Burma's 1978 "Dragon King" operation is a helpful lens to understand the government's discriminatory agenda. During the operation, a government witch-hunting program scrutinizing the legality of Rohingya and other minorities degenerated into killings, sexual violence, and destruction by the government and the local Arakan population. 200,000 Rohingya were driven out of Burma. Occasional coordinated attacks against Rohingya and other Muslims continued throughout the 2000's.

Historic discrimination against Muslims allowed government security forces, during nearly all of the 2012 and 2013 attacks, to stand by and watch, and in many cases, participate in the violence against Muslims with impunity.

Anti-Muslim attacks since June 2012 have been systematic and pre-planned, fueled by insidious government and monastic anti-Islamic pamphlets and rhetoric. President Thein Sein, a strident defender of Burma's infamously anti-Muslim monk Wirathu, has himself announced that the "only solution" for the crisis is for the Rohingya to be moved en masse out of the country or into camps. In Arakan State, he has achieved his goal to some degree – nearly 140,000 Rohingya have been imprisoned in camps and tens of thousands have fled since 2012. The government has repeatedly recognized the organized nature of the attacks, but has chosen not to intervene, even with prior intelligence. This is in large part because the attacks are in lock step with the government's ethno-religious ideology, and because, according to some experts, the attacks empower government force and authority during the so-called transition to civilian rule.

Calling the attacks "communal" is bad discourse and has the power to normalize the belief that fault lies within the two communities, rather than outside of those communities. The UN and other international actors have become enthusiastic advocates for the Burmese government to help "soothe over" ethno-religious tensions, which they view to be the primary cause of the "inter-communal" violence. But the Burmese government, far from being an agent capable of soothing over ethno-religious tensions, is the key perpetrator of anti-Muslim discrimination, a tried-and-true master of ethno-religious conflict; it has successfully played this role for decades.

Bad discourse provides an excuse for international actors to avoid addressing the difficult, deep structural problems that are most influential in fueling violence and enabling it to continue: systemic impunity, legal discrimination, and government policy and complicity. Given these structural problems, even if social tensions were to be suddenly "soothed over," Burma's crisis would not be resolved. The roots of violence are hardly found in the local Buddhist and Muslim communities alone.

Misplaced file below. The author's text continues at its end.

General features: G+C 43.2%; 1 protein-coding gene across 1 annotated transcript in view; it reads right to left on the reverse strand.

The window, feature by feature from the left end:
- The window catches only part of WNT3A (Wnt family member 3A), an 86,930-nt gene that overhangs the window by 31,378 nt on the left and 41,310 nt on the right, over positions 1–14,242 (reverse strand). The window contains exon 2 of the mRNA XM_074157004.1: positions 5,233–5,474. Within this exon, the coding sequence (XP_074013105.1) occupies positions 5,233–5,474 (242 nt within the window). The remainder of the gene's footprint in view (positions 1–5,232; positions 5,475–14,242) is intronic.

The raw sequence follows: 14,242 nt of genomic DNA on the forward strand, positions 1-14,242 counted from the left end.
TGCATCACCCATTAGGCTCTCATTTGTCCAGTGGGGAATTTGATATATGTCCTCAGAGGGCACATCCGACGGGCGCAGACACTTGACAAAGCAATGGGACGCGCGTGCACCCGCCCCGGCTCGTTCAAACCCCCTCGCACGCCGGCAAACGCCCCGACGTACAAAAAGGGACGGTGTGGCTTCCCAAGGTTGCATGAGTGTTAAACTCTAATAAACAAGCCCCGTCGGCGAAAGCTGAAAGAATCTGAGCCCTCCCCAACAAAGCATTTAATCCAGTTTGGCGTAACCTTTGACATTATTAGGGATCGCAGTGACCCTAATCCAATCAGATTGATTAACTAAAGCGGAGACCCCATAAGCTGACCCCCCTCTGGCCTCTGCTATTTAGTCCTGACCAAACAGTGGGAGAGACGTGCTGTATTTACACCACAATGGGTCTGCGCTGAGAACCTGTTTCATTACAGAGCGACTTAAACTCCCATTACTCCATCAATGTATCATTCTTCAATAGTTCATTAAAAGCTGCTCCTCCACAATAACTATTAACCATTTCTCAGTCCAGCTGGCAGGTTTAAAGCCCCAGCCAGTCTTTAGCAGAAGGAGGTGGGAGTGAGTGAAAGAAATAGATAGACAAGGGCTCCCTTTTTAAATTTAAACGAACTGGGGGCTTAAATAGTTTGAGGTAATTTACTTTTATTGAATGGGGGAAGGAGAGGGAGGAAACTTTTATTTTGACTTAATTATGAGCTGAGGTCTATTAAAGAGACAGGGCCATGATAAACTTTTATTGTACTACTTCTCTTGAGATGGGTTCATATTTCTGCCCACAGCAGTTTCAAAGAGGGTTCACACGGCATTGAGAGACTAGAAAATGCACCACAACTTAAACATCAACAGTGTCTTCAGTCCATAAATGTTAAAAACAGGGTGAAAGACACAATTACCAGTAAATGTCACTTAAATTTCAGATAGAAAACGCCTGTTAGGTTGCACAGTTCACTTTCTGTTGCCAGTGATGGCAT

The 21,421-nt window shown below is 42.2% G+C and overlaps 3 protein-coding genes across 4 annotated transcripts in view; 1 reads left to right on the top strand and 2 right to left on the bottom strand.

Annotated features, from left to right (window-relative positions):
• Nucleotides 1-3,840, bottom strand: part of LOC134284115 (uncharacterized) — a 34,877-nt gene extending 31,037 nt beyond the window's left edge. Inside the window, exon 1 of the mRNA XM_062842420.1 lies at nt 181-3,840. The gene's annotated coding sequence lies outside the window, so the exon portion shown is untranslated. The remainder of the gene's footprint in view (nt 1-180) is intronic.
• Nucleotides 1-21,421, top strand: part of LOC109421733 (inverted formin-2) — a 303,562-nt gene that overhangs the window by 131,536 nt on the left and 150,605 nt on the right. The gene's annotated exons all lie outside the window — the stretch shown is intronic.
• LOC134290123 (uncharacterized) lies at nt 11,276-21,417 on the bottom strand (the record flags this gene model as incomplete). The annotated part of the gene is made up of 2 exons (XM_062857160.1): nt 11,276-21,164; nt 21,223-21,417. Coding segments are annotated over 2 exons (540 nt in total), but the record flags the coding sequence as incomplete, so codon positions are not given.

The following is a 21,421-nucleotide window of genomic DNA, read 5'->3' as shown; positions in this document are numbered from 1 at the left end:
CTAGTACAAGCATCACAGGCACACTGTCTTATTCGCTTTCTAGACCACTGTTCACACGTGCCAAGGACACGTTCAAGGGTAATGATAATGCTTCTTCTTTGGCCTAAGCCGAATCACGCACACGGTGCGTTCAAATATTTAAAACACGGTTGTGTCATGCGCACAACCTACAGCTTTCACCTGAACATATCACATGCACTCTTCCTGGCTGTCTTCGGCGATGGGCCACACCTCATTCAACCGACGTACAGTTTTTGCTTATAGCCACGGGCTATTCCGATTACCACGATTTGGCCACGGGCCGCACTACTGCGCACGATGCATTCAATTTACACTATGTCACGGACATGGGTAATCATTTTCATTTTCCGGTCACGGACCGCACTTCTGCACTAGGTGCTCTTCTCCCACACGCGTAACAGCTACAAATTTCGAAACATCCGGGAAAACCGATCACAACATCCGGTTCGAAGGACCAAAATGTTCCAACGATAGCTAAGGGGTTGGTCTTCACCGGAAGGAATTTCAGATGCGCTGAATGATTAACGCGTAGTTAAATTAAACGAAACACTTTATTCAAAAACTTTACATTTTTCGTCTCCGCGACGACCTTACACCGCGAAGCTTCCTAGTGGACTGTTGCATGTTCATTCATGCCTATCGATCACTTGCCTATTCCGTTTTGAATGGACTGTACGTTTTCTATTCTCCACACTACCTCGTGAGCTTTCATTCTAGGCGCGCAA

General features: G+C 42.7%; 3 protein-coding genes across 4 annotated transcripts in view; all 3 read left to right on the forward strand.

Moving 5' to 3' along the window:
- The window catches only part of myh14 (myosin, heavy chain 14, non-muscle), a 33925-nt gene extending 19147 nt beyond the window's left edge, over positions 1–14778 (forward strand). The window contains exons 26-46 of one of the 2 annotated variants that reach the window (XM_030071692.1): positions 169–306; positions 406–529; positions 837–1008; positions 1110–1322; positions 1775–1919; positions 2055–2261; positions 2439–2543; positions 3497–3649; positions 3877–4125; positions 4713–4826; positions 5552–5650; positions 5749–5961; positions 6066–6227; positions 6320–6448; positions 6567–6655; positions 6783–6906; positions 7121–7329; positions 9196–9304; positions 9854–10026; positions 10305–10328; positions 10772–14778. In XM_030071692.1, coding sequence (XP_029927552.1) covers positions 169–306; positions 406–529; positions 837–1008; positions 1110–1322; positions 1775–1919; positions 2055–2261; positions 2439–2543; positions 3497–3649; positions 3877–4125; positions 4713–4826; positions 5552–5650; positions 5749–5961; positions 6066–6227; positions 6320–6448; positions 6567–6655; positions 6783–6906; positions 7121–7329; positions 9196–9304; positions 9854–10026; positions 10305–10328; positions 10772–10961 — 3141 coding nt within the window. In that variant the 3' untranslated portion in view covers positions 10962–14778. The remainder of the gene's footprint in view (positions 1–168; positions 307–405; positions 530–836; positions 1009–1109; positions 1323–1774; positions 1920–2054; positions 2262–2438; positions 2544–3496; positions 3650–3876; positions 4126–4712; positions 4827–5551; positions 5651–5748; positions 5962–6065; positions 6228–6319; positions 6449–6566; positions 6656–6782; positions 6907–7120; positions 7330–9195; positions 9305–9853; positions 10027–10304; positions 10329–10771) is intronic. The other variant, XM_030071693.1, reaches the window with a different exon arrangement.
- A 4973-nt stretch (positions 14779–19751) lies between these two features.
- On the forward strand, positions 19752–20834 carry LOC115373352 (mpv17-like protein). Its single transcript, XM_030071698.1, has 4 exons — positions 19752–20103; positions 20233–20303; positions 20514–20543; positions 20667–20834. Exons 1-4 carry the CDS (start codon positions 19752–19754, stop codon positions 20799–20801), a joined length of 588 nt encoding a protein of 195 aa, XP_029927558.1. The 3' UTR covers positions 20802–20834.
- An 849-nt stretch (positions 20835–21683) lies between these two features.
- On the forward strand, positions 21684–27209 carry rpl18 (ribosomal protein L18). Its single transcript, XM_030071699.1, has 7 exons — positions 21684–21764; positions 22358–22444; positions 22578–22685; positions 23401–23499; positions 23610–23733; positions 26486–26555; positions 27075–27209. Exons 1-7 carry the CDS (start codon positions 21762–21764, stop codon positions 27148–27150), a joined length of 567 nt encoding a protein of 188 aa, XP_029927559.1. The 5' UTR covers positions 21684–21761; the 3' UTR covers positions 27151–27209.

It is a fool's errand to attempt to resolve anti-Muslim violence in Burma without recognizing and addressing the government's role. Properly identifying the Muslim crisis for what it is – systemic and widespread attacks against a marginalized minority capacitated by the government – is the first and imperative step toward genuine resolution. 

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Monday, 25 November 2013

Rohingya humanitarian aid stopped by Gov’t: S. Reynolds

Source Presstv

Press TV has conducted an interview with Sarnata Reynolds, Statelessness Refugees International, Maryland about the issue of the dramatic depravation of Rohingya Muslims in Myanmar camps; them being violently persecuted by the majority Buddhist community assisted by the government, which has rejected a UN resolution.

The following is an approximate transcript of the interview. 

Press TV: When we want to take a look at the situation of Rohingya Muslims in Myanmar it's nothing new at this point, but this development of how the UN has pretty much urged the country, in this case to grant citizenship to the Rohingyas; but highlighting the case should invoke some kind of aid translating down. 

Why is that not happening? Such as what we're seeing in these camps in terms of the ones that have been displaced now living in these camps. 

Reynolds: That's a good question and the UN resolution I should say is such a positive and important step both for the Rohingya people who have the right to nationality; the right to citizenship, but also to the international community to take seriously that the right to nationally needs to be conferred and that it should be condemned when countries decide not to permit people to have citizenship.